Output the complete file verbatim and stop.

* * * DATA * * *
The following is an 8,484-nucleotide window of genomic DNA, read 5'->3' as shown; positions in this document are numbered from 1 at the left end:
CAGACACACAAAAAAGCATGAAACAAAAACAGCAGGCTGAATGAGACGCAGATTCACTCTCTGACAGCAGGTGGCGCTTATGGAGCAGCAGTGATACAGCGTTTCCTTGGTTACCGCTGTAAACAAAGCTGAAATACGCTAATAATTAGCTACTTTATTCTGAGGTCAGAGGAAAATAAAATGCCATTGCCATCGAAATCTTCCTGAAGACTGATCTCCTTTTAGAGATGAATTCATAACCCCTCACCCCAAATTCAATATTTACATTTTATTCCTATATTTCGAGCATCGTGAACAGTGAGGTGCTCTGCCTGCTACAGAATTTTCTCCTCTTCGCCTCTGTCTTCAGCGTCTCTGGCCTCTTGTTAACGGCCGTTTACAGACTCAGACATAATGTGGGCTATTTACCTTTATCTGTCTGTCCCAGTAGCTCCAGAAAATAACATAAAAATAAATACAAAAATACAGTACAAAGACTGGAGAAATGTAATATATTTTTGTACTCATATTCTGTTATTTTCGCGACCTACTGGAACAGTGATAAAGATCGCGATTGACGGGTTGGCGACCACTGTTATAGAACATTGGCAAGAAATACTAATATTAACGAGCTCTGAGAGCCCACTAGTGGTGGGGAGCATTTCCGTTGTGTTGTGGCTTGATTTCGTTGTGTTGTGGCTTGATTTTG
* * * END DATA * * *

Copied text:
The following is an 8,484-nucleotide window of genomic DNA, read 5'->3' as shown; positions in this document are numbered from 1 at the left end:
CAGACACACAAAAAAGCATGAAACAAAAACAGCAGGCTGAATGAGACGCAGATTCACTCTCTGACAGCAGGTGGCGCTTATGGAGCAGCAGTGATACAGCGTTTCCTTGGTTACCGCTGTAAACAAAGCTGAAATACGCTAATAATTAGCTACTTTATTCTGAGGTCAGAGGAAAATAAAATGCCATTGCCATCGAAATCTTCCTGAAGACTGATCTCCTTTTAGAGATGAATTCATAACCCCTCACCCCAAATTCAATATTTACATTTTATTCCTATATTTCGAGCATCGTGAACAGTGAGGTGCTCTGCCTGCTACAGAATTTTCTCCTCTTCGCCTCTGTCTTCAGCGTCTCTGGCCTCTTGTTAACGGCCGTTTACAGACTCAGACATAATGTGGGCTATTTACCTTTATCTGTCTGTCCCAGTAGCTCCAGAAAATAACATAAAAATAAATACAAAAATACAGTACAAAGACTGGAGAAATGTAATATATTTTTGTACTCATATTCTGTTATTTTCGCGACCTACTGGAACAGTGATAAAGATCGCGATTGACGGGTTGGCGACCACTGTTATAGAACATTGGCAAGAAATACTAATATTAACGAGCTCTGAGAGCCCACTAGTGGTGGGGAGCATTTCCGTTGTGTTGTGGCTTGATTTCGTTGTGTTGTGGCTTGATTTTG